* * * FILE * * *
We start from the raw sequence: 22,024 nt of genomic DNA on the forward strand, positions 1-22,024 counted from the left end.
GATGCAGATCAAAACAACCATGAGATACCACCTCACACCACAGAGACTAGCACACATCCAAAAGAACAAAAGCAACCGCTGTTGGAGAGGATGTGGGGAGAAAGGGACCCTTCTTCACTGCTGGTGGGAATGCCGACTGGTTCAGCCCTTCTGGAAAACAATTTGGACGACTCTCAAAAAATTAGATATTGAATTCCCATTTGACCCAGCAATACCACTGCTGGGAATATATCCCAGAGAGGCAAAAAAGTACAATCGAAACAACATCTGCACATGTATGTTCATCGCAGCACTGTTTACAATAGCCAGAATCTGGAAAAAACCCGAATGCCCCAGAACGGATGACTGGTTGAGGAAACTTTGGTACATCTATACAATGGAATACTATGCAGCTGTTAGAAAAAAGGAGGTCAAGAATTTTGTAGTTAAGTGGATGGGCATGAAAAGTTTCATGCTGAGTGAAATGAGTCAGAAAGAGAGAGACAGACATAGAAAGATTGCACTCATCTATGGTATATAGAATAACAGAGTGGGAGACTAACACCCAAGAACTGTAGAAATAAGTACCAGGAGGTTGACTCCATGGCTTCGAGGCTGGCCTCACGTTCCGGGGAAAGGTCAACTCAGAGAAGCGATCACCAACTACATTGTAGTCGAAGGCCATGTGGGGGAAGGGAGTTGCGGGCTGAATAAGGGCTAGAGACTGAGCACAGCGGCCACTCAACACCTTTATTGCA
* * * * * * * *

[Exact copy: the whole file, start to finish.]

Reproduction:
We start from the raw sequence: 22,024 nt of genomic DNA on the forward strand, positions 1-22,024 counted from the left end.
GATGCAGATCAAAACAACCATGAGATACCACCTCACACCACAGAGACTAGCACACATCCAAAAGAACAAAAGCAACCGCTGTTGGAGAGGATGTGGGGAGAAAGGGACCCTTCTTCACTGCTGGTGGGAATGCCGACTGGTTCAGCCCTTCTGGAAAACAATTTGGACGACTCTCAAAAAATTAGATATTGAATTCCCATTTGACCCAGCAATACCACTGCTGGGAATATATCCCAGAGAGGCAAAAAAGTACAATCGAAACAACATCTGCACATGTATGTTCATCGCAGCACTGTTTACAATAGCCAGAATCTGGAAAAAACCCGAATGCCCCAGAACGGATGACTGGTTGAGGAAACTTTGGTACATCTATACAATGGAATACTATGCAGCTGTTAGAAAAAAGGAGGTCAAGAATTTTGTAGTTAAGTGGATGGGCATGAAAAGTTTCATGCTGAGTGAAATGAGTCAGAAAGAGAGAGACAGACATAGAAAGATTGCACTCATCTATGGTATATAGAATAACAGAGTGGGAGACTAACACCCAAGAACTGTAGAAATAAGTACCAGGAGGTTGACTCCATGGCTTCGAGGCTGGCCTCACGTTCCGGGGAAAGGTCAACTCAGAGAAGCGATCACCAACTACATTGTAGTCGAAGGCCATGTGGGGGAAGGGAGTTGCGGGCTGAATAAGGGCTAGAGACTGAGCACAGCGGCCACTCAACACCTTTATTGCA